SHARE
COPY LINK

AFRICA

French soldiers hit by grenade attack shortly before Macron visit to Burkina Faso

Three civilians were wounded in Burkina Faso on Monday after a grenade was thrown at French troops shortly before President Emmanuel Macron touched down for the start of his first Africa tour.

French soldiers hit by grenade attack shortly before Macron visit to Burkina Faso
File Photo: AFP

The French president is embarking on a three-day trip of western Africa aimed at boosting France's regional influence, stemming the continent's migrant exodus and bolstering the fight against violent Islamist militancy in the Sahel.

The visit was marred by an attempted attack on French troops in the capital Ouagadougou just hours before Macron's arrival.

“Two hooded individuals on a motorcycle threw a grenade towards a French army vehicle” as it made its way to a barracks housing French special forces, a security source told AFP on condition of anonymity.

Three residents were wounded, one seriously, in the attack which took place at 8:00 pm (2000 GMT), the source added.

“The attackers' target was the French army vehicle, which was not hit,” the source said.

An AFP reporter at the scene of the attack witnessed a small hole in the tarmac where the grenade detonated and a damaged civilian vehicle.

Macron flew into Ouagadougou three hours later for a trip that will take in Burkina Faso and Ivory Coast — two former French colonies that deposed strongmen leaders in recent years — as well as to Ghana.

His advisors say his primary message will be to stress a partnership of equals with Africa, based on education and entrepreneurship.

But regional security concerns will also dominate.

European leaders are desperate to find ways to stem the flow of African migrants across the Mediterranean without leaving them to the mercy of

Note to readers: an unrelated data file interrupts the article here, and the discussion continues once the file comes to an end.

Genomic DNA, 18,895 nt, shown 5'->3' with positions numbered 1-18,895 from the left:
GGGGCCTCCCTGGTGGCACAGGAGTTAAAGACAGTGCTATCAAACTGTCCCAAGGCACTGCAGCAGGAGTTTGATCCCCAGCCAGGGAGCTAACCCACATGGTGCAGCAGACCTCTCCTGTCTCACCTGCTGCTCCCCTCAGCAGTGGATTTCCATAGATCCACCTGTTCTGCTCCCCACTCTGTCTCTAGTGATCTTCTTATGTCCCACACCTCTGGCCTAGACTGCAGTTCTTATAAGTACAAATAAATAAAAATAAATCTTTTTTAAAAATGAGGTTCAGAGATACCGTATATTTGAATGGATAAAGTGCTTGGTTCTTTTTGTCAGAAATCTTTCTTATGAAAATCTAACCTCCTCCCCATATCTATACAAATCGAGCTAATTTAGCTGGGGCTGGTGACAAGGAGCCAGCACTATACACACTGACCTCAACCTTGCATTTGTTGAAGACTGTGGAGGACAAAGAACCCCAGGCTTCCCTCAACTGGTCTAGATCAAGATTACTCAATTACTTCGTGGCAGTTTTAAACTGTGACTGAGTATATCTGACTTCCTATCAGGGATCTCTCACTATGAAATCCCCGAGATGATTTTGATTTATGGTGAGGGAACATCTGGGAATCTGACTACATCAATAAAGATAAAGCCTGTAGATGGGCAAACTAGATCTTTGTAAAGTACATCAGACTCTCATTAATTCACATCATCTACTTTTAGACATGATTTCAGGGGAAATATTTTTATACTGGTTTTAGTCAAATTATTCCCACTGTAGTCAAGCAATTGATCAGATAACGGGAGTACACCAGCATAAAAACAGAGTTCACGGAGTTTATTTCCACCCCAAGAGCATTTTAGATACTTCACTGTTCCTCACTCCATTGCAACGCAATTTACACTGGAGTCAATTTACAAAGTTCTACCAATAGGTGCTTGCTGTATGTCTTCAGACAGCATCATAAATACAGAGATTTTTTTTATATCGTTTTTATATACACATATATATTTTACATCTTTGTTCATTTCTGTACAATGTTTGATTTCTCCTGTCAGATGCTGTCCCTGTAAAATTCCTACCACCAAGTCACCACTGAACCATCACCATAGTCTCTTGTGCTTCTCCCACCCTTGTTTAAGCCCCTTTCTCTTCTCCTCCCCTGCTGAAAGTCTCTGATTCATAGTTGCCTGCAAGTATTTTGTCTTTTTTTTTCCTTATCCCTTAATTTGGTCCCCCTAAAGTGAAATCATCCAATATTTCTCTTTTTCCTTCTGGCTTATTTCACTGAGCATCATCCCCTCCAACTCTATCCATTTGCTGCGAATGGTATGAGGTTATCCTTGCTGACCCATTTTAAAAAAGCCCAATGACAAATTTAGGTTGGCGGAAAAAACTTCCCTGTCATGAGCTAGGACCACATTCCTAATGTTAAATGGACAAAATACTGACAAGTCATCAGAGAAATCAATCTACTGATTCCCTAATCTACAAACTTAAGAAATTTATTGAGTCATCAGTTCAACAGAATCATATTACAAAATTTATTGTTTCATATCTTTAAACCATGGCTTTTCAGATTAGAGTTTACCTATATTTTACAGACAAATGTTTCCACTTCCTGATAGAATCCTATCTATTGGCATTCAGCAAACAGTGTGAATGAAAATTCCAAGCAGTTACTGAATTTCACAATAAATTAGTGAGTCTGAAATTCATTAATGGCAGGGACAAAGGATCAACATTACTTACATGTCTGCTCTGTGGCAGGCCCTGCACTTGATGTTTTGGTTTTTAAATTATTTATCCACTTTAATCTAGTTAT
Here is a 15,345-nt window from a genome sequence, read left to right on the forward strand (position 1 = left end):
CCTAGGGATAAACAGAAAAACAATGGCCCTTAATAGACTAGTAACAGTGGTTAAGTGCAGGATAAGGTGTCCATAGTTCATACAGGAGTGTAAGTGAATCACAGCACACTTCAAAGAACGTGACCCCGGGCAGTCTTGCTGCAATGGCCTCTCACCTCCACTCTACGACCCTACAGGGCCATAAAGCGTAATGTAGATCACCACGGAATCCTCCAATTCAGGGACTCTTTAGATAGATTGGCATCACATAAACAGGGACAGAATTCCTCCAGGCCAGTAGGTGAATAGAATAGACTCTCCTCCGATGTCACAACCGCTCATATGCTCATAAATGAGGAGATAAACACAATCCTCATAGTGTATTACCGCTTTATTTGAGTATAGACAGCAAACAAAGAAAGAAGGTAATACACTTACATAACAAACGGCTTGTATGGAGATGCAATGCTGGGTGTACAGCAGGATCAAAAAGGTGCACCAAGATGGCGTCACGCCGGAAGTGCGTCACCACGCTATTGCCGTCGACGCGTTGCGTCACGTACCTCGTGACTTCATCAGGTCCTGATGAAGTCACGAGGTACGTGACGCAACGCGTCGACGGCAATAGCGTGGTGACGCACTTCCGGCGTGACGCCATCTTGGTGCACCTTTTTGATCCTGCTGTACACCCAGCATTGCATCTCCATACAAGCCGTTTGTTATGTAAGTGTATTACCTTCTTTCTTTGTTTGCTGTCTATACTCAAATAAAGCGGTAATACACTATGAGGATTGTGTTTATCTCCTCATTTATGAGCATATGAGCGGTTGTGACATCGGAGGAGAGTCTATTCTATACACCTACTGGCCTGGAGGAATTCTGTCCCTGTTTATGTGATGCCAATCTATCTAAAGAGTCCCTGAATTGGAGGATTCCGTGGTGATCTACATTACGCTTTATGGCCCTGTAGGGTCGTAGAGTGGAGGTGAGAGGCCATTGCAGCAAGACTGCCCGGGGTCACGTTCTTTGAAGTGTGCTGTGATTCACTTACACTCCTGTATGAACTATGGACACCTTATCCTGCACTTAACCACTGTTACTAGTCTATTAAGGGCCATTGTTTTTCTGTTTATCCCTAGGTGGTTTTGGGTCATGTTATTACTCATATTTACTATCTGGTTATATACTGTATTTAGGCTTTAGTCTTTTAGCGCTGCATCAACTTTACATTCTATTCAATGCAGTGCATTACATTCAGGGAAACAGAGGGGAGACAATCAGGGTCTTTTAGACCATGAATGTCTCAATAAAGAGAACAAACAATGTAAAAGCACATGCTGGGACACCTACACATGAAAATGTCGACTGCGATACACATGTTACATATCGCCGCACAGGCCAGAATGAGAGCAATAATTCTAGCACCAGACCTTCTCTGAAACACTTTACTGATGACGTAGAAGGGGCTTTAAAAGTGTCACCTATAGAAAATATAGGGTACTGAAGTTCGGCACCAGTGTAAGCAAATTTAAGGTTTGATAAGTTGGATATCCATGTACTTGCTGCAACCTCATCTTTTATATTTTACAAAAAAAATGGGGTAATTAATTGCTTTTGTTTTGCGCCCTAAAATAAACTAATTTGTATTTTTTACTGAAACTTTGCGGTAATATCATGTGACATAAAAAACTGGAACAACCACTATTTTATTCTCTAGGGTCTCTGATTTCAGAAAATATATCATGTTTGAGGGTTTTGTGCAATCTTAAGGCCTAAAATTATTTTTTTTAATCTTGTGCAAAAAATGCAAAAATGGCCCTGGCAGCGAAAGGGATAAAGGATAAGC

traffickers in transit countries like Libya, where they face torture, rape, and — as a CNN report showed recently — being sold into slavery.

And Macron will also be seeking international backing for a new, five-nation African counter-terrorism force, which France hopes to see
eventually take over the fight against jihadist groups in the Sahel region.

Ouagadougou has suffered two recent terror attacks carried out by Islamist militants — a shooting spree in January 2016 that left 20 dead and a similar
assault by gunmen in August that killed 19.

AFRICA

Four key questions (and answers) about the issues Macron faces in Africa

President Emmanuel Macron has promised a new start in France's relations with its former colonies in Africa, promising that Paris would no longer "lecture" or seek to intervene. Here are the issues explained.

Four key questions (and answers) about the issues Macron faces in Africa
Macron speaks with Burkina Faso's President Roch Marc Christian Kabor. Photo: AFP
What are France's Africa ties?
 
France was a colonial power which held sway over a vast swathe of territory in West Africa that began during the scramble for territory by European powers from the mid-19th century.
   
The area stretched from the modern-day nations of Mauritania and Mali in the north to Ivory Coast and Benin on the Gulf of Guinea and the landlocked Central African Republic.
   
By 1960, the former colonial territories had emerged as independent countries but French influence remained deeply entrenched and its interventionist approach became known pejoratively as its “Francafrique policy”.
   
Successive French leaders built close ties to the mostly authoritarian strongmen who took over in the post-independence era, while French companies took leading roles in strategic sectors, particularly oil and mining.
 
Photo: AFP
 
Macron wants to end this?
 
Speaking to students in Burkina Faso's capital, he avoided mention of “Francafrique” but assured them: “I haven't come here to tell you what is France's African policy because there no longer is one.”